Readers might recall We The People replaced about half of the legislators we needed to defeat in the last election. I wrote one year ago about the incoming legislature. This will be the second half of the 32nd Alaska Legislature. So far it has been a do-nothing legislature going for 217 days and passing the fewest bills (37) of any full session in the state’s history. 

 Pay, benefits and per diem are the dividend THEY extract from State government. Recently some have the guts to say they need a raise!  

Alaska voters have experienced a learning curve as former Gov. Bill Walker and legislative majority coalitions decided to ignore the more than 40 year tried and true formula for distribution of the Dividend to Alaskans from earnings of the Permanent Fund. This was done to accommodate the public sector unions and other special interests wanting to buy more government. Voters saw some of these lawless legislators refuse to meet in Wasilla at a Special Session called by Gov. Michael Dunleavy–who is specifically charged with determining where the Special Session shall be held. Instead, the mongrel majority met in Juneau in defiance of the governor and the Alaska Constitution. Voters have also learned over the last year about the organizing tool of a Binding Caucus as a means for a few legislators in positions of power to muscle the rest into ever increasing budgets that nobody is accountable for. So now that the 2020 elections are over let’s look at who is–and is not–going back to Juneau. At this time the House is having trouble organizing again as it did in the last session. So let’s consider what we might expect from the 32nd Alaska Legislature convening January 19, 2021.[4]

 Background of the Permanent Fund

 Formation of the Alaska Permanent Fund was an attempt to keep from wasting our mammoth resource wealth by annually distributing half of the earnings to The People for their own use. You may review that history at the Permanent Fund Corporation’s website:[5]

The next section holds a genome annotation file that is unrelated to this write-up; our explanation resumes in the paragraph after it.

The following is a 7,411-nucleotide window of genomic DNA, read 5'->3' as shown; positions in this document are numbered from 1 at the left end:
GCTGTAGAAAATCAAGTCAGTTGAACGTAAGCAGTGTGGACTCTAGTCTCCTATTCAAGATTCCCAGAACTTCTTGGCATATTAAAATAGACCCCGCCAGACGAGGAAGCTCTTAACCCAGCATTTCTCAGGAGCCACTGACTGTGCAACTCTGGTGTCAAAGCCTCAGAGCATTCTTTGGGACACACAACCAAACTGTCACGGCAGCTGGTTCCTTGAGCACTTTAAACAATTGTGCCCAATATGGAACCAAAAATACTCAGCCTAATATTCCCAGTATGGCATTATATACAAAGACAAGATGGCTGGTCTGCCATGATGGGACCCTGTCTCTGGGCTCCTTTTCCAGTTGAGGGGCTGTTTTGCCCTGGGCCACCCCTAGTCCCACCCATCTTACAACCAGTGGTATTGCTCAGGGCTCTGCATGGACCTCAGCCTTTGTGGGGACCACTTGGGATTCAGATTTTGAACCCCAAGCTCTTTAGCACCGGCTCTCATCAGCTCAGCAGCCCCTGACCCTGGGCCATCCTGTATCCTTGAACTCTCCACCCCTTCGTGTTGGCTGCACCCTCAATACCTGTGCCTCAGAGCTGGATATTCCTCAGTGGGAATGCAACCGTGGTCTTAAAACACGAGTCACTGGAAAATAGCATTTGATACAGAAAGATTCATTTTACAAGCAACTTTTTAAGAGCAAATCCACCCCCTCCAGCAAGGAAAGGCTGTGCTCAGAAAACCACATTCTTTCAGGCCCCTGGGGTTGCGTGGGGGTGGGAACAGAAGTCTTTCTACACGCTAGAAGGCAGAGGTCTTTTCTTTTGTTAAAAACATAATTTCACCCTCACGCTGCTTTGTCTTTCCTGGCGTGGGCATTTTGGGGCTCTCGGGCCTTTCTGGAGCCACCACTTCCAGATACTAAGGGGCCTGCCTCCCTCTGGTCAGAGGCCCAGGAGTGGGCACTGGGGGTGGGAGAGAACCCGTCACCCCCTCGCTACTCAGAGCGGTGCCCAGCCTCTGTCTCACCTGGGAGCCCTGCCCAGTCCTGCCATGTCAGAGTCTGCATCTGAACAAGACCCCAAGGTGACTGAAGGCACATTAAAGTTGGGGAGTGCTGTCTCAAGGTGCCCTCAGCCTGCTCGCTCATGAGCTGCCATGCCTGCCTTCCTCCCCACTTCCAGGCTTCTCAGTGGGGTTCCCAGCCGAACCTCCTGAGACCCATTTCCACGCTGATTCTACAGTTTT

There you will find a description of the mechanics leading to creation and institution of The Permanent Fund and the Dividend, meant to give We The People a stake in the resource bounty they own. An axillary goal of this wealth account should be efficient and honest state government.

 From that site:

 Alaska’s Constitution does not allow for dedicated funds, so in order to direct these oil revenues into a permanent fund, the Constitution had to be amended. Placing the founding language for the fund in the Constitution had the added benefit of helping protect it from being spent by the Legislature without a vote of the people. A Constitutional Amendment requires a majority vote of the people of Alaska, and the item was put on the 1976 statewide general election ballot. By a margin of 75,588 t o 38,518, a Constitutional Amendment establishing the Permanent Fund was approved.

 The first Permanent Fund Dividend check for $1,000 was issued in 1982, following a bruising court battle, in which the initial plan for a distribution of dividends–with amounts given on a graduated scale based on length of residency–was ruled unconstitutional by the Alaska Supreme Court.

Read Sheldon Air Service story here: https://donnliston.co/2021/08/what-would-don-and-roberta-sheldon-have.html

In his book “Tales of Alaska’s Bush Rat Governor, Hammond explains the genesis of the Permanent Fund: